I have a strong-willed 2.5yo who hits and a possessive 3.5yo who bites right now and I'm expecting sometime in the middle of April. My DH won't have more than a day or two off for the birth and will be out of the country in mid-May. My family lives on the other side of the US from us and we don't have many friends who would understand-- we overwhelmingly know single, childless types. So...I completely understand what you're saying.
I think it's important to identify a way you're willing to slack off PP. It's different for everybody: some people cannot do dirty kitchens but are happy to let their smalls watch TV, some people need to stick to their homeschooling rhythm but are cool with getting to know the pizza delivery driver really well, some people must abide by their food resolutions but gladly skip housework for a couple of weeks. Think about where that give is for you and get comfortable with the idea of falling back on that.
I'd also like to echo the prep work thing. I have been socking away some baked goods and soups in small serving sizes in our freezer (and no, we don't have a full freezer, I just found room anyway), and I've hidden a flat of last summer's canning under my dresser to reserve it. BUT, I have also researched the pre-made food options at our local stores and checked ingredients and made a list of things we can just pick up (some of my favorite things in that category are Amy's burritos). Last time, we only had one meal brought to us, and the family who brought it moved out of state last year, so food is a big one for me.
Prep work also applies to cleaning! If you are one of those people who gets deep-clean-everything urges during pregnancy, GO WITH IT. The purpose of nesting is to prepare your nest! If your house can be really frighteningly clean a week or two before baby arrives, it won't get really nasty, even if you scale way back to minimal housework, for two weeks or better after you give birth. And, since your DD is older, housework is a great thing for her to help with-- my smalls competently wipe walls, clean windows, wash laundry (with a bit of help, since they aren't really good about keeping water in the washtub), clean the bathtub, scour the sink, wash the dishes, put away laundry, polish furniture, pick up their things...I just make sure they have access to safe supplies and check their work afterward. They have a great time doing it, and it keeps them out of trouble (um...relatively), AND things get cleaned! You still have time to get your DD involved if you want to.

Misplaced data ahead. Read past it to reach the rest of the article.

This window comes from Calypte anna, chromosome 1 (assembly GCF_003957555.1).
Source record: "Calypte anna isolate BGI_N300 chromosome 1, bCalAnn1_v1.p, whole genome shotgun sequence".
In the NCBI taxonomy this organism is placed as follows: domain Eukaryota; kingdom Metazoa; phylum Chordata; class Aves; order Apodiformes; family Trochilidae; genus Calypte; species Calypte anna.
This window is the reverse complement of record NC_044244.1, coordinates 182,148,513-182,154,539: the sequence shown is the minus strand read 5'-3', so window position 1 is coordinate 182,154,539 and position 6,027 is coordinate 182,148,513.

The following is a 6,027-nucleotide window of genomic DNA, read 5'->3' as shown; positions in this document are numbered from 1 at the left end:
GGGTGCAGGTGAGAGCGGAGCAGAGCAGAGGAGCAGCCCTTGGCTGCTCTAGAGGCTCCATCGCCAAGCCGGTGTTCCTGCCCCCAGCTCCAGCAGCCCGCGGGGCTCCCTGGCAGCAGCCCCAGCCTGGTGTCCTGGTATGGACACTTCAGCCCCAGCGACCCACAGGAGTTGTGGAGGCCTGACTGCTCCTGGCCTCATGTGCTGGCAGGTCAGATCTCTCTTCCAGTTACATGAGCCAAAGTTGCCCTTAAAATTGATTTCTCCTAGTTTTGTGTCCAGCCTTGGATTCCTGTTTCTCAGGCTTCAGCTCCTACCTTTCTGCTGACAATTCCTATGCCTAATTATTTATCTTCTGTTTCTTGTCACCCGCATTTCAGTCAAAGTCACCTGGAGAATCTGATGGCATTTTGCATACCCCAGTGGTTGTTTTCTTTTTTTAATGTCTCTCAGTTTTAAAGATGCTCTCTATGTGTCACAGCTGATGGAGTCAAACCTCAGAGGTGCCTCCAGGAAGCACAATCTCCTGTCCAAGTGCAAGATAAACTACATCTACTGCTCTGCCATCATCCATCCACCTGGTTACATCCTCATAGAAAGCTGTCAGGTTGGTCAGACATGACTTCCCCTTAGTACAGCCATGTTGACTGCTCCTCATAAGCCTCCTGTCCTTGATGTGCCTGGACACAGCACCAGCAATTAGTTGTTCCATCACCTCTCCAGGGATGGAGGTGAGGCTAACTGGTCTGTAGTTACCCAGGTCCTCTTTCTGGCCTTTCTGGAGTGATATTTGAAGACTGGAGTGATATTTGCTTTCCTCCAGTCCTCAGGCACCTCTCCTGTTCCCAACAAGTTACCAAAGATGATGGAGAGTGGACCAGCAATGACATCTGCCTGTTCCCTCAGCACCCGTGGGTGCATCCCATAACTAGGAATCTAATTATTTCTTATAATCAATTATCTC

Childcare is a big one. You can ask around and see if somebody has a responsible child of 10-13 who could help you out for a couple of hours a couple times per week. Junior babysitters are super-helpful, because while they cost less than a full babysitter, they help you fill in the gaps in your life. I personally find it more helpful than full babysitting, because I can be right there to answer questions and step in if things get too wild, but I can rely on being able to finish my baking or getting a chance to sit down at my sewing machine. You can't go see a movie or anything, but you could have someone to run around in the yard with your DD while you nurse the baby, or keep an eye on things while you take a shower, or bring you tea*. My smalls are happy to watch Netflix for a while (we highly recommend Ruby Gloom, if anybody is looking for a place to start for solid entertainment and non-appalling social norms), but having a tween come by on Wednesday after school saved me last time and I'm sure it will make a world of difference this time, too.
Oh wow, I'm really ramble-y today. I hope I said at least a couple of useful things somewhere in there...good luck, OP!
*Specifically about the tea, we have an insulated carafe (I want to say it's Trudeau brand?) that keeps tea hot all day. I make a pot in the morning, pour it in there, and still have too-hot-to-drink-right-away tea at 2pm. It rocks my socks.